Farmers Question Wisdom Of Planting Cover Crops This Fall

After 2012 summer drought, some Iowa farmers wonder if it's wise to plant cover crops this fall. Wouldn't a cover crop use up scarce soil moisture?

Published on: Oct 3, 2012

However, at the same time, farmers are also wondering if the cover crop will suck up too much moisture from the soil and aggravate the already excessively dry subsoil moisture conditions. "These two questions are good questions, and they are just a few of the questions we're hearing from farmers," says Blackmer.

In order to collect Iowa data that will better address growers' questions, the On-Farm Network is coordinating a number of cover crop trials on the fields of cooperating farmers this fall.

More on-farm trials will be conducted this fall to find better answers to these questions

"We have conducted cover crop studies in the past and they have shown that a cover crop can produce a significant amount of cover to protect soil and a lot of nitrogen can be taken up with less chance of the N being lost to leaching," says Mick Lane, communications director for the On-Farm Network. Lane and Blackmer encourage you to go online to 2008 Replicated Strip Trial Summary pages 12-13 and read the article and look at the results of those previous trials in the tables accompanying that article.

"One thing to keep in mind is that since the nitrogen taken up by the cover crop is then tied up in the organic matter, just when it will again become available for the corn crop or soybean crop to use is unclear," notes Lane. "What we do know is nitrogen release from organic matter (such as crop residue and manure) is dependent on a number of factors including soil moisture, soil temperatures and activity of soil microbes. Even in states like Indiana where there's much broader use of winter cover crops and they've been using cover crops for a number of years, there are no nitrogen credits for cover crops listed in their fertilizer recommendations at this time."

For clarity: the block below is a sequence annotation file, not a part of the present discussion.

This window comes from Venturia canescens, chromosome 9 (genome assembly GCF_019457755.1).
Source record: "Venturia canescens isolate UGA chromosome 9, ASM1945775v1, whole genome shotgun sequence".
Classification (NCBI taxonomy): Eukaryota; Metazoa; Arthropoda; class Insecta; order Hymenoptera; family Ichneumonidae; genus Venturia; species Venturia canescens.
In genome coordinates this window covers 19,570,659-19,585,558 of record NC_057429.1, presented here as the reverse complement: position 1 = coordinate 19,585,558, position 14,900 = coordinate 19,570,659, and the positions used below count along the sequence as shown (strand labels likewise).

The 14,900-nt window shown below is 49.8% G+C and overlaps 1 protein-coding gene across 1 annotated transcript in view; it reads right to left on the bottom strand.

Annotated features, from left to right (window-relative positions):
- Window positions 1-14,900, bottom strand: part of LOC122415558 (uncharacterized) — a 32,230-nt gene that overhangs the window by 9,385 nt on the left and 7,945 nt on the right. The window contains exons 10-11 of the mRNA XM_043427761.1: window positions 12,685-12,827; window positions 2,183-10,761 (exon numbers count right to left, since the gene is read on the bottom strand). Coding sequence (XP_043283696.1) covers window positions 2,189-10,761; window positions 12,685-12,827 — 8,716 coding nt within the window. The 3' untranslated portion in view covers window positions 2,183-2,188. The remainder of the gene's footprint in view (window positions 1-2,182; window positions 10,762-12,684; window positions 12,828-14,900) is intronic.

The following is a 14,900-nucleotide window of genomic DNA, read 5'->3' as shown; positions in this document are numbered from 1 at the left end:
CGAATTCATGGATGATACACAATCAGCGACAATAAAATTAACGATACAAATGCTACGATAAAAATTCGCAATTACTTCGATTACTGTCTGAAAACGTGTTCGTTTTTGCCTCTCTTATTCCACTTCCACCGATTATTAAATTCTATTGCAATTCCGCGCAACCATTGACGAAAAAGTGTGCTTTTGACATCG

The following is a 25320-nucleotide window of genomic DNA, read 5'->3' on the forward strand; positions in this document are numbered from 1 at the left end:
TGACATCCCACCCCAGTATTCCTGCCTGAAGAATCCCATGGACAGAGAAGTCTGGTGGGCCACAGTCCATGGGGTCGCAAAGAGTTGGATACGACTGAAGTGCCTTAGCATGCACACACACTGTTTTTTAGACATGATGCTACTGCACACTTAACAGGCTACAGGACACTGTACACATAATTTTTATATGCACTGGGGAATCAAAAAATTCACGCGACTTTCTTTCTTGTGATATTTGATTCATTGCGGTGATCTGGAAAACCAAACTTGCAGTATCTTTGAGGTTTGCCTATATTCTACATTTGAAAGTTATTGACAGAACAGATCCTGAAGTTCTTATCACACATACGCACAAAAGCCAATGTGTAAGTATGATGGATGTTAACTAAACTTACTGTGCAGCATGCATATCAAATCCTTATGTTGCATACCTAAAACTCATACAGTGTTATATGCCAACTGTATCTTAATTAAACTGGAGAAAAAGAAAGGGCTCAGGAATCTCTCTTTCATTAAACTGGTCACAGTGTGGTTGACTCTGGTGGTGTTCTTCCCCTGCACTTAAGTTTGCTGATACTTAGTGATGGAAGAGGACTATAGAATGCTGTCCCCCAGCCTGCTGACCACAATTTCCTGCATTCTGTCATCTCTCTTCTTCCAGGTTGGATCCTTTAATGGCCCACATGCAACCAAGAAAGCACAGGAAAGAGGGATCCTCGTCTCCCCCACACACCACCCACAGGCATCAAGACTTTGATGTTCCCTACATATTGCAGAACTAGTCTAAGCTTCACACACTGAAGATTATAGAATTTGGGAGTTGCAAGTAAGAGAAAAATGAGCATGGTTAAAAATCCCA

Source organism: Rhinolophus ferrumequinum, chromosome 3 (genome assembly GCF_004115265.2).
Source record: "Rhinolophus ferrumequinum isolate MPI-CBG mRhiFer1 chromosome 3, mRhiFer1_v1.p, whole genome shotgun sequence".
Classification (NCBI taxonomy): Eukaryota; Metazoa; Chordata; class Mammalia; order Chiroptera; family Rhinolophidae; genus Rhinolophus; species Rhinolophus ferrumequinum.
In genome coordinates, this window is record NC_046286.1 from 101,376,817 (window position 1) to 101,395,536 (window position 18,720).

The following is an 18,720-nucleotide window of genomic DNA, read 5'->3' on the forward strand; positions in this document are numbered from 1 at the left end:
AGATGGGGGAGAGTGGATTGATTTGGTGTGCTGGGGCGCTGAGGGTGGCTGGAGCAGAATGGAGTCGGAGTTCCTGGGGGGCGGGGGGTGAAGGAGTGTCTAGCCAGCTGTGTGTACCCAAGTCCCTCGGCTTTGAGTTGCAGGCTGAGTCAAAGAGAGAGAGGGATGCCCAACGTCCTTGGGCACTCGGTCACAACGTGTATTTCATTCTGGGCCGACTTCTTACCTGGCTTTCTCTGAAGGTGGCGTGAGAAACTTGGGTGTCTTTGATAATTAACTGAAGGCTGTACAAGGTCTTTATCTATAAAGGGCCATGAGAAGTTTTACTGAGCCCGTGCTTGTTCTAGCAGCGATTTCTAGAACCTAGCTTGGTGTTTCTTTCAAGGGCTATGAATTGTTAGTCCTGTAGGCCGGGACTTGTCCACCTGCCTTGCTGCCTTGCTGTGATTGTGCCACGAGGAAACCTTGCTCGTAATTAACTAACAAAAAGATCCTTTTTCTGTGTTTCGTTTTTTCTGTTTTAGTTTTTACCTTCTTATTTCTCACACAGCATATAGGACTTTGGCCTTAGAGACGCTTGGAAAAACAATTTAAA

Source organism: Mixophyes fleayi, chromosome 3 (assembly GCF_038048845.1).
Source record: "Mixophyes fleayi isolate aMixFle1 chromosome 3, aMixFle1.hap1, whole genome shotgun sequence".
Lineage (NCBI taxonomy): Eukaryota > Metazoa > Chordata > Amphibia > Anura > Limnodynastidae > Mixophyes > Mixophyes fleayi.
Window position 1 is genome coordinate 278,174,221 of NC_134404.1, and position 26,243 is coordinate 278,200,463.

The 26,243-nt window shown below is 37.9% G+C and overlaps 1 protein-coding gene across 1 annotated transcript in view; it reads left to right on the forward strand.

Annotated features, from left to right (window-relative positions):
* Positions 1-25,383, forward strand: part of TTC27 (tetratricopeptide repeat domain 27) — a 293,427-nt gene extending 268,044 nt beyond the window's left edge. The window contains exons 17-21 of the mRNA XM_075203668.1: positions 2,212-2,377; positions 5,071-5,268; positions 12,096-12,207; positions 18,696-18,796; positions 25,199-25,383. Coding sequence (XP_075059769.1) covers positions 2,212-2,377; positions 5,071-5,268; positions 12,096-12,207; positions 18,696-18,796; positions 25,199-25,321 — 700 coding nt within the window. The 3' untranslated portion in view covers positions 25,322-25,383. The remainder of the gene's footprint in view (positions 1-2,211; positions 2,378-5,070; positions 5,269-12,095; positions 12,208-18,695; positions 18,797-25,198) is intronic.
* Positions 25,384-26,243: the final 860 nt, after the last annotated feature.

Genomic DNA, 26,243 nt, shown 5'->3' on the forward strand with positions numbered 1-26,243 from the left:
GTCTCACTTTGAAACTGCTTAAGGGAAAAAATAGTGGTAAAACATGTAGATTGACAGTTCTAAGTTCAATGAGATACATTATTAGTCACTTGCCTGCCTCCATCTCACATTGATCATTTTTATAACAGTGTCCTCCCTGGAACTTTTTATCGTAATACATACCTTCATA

What most growers seem to be concerned about is how cover crops might impact yield of the corn or soybean crop that's planted in the spring after the cover crop is killed. "To answer this question for Iowa soils and Iowa conditions, we need a lot more data for many different scenarios in Iowa," says Lane.

So, if you're seeding cover crops this fall (or just considering the idea) and would like to be part of a project to collect the data needed for a more complete assessment, "please contact us," says Lane. "We have seed available for a few trials, or if you have your own seed, we can help you design a replicated strip trial that will generate the type of data needed to advance our knowledge of cover crops for Iowa."

Whether you have cover crops or are just interested, if you have questions about them, email them to Mick Lane, the On-Farm Network communications manager and he will attempt to collect the information to answer your questions.